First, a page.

The inhibitory effect of polyvinylphosphonic acid on functional matrix metalloproteinase activities in human demineralized dentin

Arzu Tezvergil-Mutluay, Kelli A. Agee, Tomohiro Hoshika, Franklin Chi Meng Tay, David Henry Pashley

Research output: Contribution to journalArticle

45 Scopus citations


This study has examined the use of polyvinylphosphonic acid (PVPA) as a potential matrix metalloproteinase (MMP) inhibitor and how brief cross-linking of demineralized dentin matrix that did not affect its mechanical properties enhanced the anti-MMP activity of PVPA. The anti-MMP potential of five PVPA concentrations (100-3000 μg ml-1) was initially screened using a rhMMP-9 colorimetic assay. Demineralized dentin beams were treated with the same five concentrations of PVPA to collagen and then aged for 30 days in a calcium- and zinc-containing medium. The changes in modulus of elasticity, loss of dry mass and dissolution of collagen peptides were measured via three-point bending, precision weighing and hydroxyproline assay, respectively. All tested PVPA concentrations were highly effective (P < 0.05) in inhibiting MMP-9. Ageing in the incubation medium did not significantly alter the modulus of elasticity of the five PVPA treatment groups. Conversely, aged dentin beams from the control group exhibited a significant decline in their modulus of elasticity (P < 0.05) over time. Mass loss from the dentin beams and the corresponding increase in hydroxyproline in the medium in the five PVPA treatment groups were significantly lower than for the control (P < 0.05). PVPA is a potent inhibitor of endogenous MMP activities in demineralized dentin. It may be used as an alternative to chlorhexidine to prevent collagen degradation within hybrid layers to extend the longevity of resin-dentin bonds.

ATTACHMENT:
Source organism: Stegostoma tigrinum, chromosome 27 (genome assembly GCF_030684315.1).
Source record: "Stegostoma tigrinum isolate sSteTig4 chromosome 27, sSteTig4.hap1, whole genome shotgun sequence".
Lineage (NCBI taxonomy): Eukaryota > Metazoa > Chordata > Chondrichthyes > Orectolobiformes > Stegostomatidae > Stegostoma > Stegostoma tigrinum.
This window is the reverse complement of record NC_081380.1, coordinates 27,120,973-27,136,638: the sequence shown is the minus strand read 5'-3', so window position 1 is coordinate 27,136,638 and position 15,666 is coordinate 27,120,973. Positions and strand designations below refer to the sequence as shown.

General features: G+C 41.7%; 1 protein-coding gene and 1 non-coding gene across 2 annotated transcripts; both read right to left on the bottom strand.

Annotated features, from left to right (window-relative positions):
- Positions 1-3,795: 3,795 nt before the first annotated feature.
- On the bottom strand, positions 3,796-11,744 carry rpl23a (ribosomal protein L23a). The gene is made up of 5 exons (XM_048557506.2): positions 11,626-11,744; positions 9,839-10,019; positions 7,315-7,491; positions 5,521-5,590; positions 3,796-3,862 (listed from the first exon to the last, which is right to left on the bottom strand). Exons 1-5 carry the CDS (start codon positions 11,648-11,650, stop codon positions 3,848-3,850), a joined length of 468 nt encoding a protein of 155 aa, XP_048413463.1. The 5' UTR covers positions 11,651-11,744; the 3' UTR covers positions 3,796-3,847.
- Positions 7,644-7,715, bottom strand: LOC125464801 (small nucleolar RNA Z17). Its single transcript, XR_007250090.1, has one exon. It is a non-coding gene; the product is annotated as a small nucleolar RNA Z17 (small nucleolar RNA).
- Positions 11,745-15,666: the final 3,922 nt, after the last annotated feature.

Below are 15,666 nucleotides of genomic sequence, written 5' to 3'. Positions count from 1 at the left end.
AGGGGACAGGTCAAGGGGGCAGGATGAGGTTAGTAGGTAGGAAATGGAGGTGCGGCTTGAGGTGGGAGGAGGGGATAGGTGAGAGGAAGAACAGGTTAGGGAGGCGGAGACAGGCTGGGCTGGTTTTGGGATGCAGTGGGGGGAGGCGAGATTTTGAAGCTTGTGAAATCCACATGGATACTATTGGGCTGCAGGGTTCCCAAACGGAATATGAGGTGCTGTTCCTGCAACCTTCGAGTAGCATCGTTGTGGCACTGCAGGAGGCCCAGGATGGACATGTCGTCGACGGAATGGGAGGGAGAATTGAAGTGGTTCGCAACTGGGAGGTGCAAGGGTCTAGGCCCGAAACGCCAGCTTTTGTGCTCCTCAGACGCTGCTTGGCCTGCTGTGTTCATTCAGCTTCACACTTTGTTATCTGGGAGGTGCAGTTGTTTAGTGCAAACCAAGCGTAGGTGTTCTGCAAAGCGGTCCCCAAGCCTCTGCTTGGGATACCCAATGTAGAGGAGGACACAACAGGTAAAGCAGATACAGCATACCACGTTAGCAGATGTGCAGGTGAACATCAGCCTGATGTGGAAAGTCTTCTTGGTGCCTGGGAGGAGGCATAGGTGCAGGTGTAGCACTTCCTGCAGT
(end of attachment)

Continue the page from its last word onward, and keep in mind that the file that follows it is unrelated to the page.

Original languageEnglish (US)
Pages (from-to)4136-4142
Number of pages7
JournalActa biomaterialia
Issue number10
Publication statusPublished - Oct 1 2010



  • Acid etch
  • Dentin
  • Hydroxyproline
  • Inhibitor
  • Matrix metalloproteinase

ASJC Scopus subject areas

  • Biotechnology
  • Biomaterials
  • Biochemistry
  • Biomedical Engineering
  • Molecular Biology

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